Emerging Markets  

What are the political prospects for the region?

This article is part of
Guide to investing in Latin America

What are the political prospects for the region?

As far as Latin American politics is concerned, 2018 may be one of the most influential years for political change for decades. 

To say it’s been a marathon for elections is an understatement.

Five of the main Latin American countries have seen a change in leadership over the past year and a half – four through elections and one through a resignation.

Ring in the changes

In 2018, the three largest countries in Latin America – Brazil, Colombia and Mexico – held presidential elections. Chile, meanwhile, held elections in late 2017 that saw a more growth-focused president take office. 

In Colombia, a market-friendly hard-liner won the presidential election in May, while in July, Andres Manuel Lopez Obrador became the first left-wing candidate to win Mexico’s presidential election for decades.

Despite early concerns that his policies could reverse energy and labour reforms in favour of more populist policies, he has so far expressed moderate views on economic policy. 

However, most of the attention has been focused on Brazil’s presidential election, where observers believed the outcome could affect the country’s investment climate for years to come.

In contrast to Mexico, the presidential election in Brazil has installed a far-right president-elect Jair Bolsonaro, with controversial views.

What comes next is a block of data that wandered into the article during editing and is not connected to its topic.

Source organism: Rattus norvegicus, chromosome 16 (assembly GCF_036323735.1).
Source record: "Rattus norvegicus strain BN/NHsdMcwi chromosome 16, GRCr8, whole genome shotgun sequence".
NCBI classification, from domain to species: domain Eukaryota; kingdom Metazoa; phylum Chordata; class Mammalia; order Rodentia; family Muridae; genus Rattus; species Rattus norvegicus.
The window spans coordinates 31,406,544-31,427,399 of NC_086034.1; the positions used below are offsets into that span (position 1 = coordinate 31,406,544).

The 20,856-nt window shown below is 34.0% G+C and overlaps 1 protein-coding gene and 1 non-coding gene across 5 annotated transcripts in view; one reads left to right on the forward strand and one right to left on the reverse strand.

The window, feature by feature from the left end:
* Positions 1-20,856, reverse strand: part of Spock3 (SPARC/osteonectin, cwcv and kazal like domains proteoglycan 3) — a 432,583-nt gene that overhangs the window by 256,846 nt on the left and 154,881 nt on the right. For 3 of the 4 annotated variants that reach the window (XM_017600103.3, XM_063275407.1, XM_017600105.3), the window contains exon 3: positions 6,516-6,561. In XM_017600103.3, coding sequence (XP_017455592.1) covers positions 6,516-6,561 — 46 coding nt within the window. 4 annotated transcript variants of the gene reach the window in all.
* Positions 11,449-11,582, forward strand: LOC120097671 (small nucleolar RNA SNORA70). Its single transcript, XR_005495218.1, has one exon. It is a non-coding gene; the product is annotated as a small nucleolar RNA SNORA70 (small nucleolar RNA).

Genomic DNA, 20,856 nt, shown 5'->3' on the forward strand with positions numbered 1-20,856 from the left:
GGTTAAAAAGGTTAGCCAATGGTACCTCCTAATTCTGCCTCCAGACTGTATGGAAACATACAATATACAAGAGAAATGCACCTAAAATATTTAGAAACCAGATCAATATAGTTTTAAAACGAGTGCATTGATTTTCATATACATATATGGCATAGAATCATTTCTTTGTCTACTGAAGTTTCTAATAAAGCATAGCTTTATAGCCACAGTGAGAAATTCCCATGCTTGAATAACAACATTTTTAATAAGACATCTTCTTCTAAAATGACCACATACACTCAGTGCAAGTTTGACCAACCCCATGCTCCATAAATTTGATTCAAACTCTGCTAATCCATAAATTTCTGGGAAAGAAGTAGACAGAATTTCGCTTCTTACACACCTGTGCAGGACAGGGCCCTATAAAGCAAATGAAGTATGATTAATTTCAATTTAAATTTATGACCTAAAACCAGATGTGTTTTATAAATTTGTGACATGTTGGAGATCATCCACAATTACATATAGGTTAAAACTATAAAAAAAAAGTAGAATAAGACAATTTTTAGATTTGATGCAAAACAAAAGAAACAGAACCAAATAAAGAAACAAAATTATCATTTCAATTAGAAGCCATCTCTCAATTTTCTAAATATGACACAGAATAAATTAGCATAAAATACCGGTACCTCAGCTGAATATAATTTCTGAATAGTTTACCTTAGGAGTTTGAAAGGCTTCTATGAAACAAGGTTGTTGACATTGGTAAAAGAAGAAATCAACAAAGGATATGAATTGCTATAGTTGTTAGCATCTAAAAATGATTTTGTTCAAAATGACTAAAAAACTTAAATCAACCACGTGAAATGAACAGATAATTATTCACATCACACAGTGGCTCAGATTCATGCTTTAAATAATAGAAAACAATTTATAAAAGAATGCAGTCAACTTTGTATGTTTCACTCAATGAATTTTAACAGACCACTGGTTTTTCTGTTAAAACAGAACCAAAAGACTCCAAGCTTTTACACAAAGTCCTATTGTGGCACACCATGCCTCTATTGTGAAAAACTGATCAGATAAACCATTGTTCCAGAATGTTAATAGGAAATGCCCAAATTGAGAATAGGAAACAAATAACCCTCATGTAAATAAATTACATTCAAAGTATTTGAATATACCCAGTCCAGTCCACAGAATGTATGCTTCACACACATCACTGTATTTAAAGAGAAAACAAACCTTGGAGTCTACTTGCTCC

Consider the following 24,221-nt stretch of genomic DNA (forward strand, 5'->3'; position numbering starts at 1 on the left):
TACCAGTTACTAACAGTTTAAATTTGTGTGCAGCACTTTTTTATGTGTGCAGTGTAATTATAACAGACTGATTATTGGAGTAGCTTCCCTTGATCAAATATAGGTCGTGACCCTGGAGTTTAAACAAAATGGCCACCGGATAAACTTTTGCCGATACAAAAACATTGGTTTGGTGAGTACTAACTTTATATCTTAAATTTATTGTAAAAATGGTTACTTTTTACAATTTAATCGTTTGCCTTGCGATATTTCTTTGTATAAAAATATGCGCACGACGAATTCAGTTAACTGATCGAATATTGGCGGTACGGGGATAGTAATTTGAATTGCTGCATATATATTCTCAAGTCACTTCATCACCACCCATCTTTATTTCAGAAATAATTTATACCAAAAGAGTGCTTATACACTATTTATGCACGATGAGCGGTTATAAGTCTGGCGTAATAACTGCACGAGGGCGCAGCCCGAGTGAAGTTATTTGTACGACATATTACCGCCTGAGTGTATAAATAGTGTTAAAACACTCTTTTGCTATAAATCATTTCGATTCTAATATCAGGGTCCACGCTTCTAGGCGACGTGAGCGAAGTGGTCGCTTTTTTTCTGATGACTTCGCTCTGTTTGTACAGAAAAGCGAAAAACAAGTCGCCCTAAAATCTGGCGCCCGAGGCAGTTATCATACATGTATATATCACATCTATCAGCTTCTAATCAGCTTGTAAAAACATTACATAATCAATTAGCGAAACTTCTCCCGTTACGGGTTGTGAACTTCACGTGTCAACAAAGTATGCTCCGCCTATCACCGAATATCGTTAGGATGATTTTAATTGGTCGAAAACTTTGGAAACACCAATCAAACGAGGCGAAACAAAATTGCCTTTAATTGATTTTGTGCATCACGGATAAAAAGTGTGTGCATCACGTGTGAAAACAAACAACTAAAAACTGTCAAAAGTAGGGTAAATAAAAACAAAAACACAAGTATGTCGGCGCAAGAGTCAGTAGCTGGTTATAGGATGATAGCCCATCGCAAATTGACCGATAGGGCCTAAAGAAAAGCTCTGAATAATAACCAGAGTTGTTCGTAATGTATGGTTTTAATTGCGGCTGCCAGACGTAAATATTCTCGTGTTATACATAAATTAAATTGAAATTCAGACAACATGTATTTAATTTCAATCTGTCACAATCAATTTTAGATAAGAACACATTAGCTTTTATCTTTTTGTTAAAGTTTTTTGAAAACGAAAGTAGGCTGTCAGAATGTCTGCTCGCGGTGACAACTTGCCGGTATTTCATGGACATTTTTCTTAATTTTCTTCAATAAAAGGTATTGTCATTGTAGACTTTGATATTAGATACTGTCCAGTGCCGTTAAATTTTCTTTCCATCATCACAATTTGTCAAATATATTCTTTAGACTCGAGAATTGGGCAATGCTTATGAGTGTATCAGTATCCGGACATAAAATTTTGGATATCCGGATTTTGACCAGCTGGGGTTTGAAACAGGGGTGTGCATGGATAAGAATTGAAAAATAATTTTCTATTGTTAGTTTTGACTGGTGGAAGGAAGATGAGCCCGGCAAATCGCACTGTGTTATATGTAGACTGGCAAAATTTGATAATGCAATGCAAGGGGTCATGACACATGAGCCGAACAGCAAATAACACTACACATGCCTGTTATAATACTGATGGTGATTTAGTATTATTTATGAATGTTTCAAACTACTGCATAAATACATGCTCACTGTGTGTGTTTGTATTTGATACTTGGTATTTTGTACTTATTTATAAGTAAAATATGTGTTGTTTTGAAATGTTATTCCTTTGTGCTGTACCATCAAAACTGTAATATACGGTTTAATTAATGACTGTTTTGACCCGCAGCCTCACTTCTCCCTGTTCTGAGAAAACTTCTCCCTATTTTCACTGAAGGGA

Eddy Sternberg, co-portfolio manager for emerging markets debt portfolios at Loomis Sayles, says while Jair Bolsonaro, who was the front-runner throughout the election campaign, may not have the most democratic credentials, financial markets may prefer him to his left-leaning opponent.

Michael Wang, fund manager for the global emerging markets and Asia team at Polar Capital, says the political landscape in Brazil is one of the most fractious and fluid in decades, making it unclear how the new political reality will allow difficult reforms to be undertaken.

“The unsustainable fiscal deficit in the country has been a major overhang for investors and the need to cut public expenditures, particularly on pensions, will be a major test for the next president. Nearly 40 per cent of Brazil’s government expenditure currently goes towards pensions,” he says.

Impact on markets

There is little doubt the political change in any country can influence financial markets, especially in a region like Latin America where politics often influences asset prices.

For much of the past 15 years, Latin American politics had shifted to the left of the political spectrum and this had an economic impact.

However, Tom Smith, co-head of emerging market equities at Neptune Investment Management, says this is beginning to reverse.

“With the spectacular collapse of Venezuela, and Brazil suffering its deepest recession in decades, we have seen a shift towards orthodox macro policies and structural reform agendas,” Mr Smith observes. 

He adds: “Structural reforms are at the top of the agenda as successive governments move away from the populist tendencies of the past and look to raise productivity and economic activity.”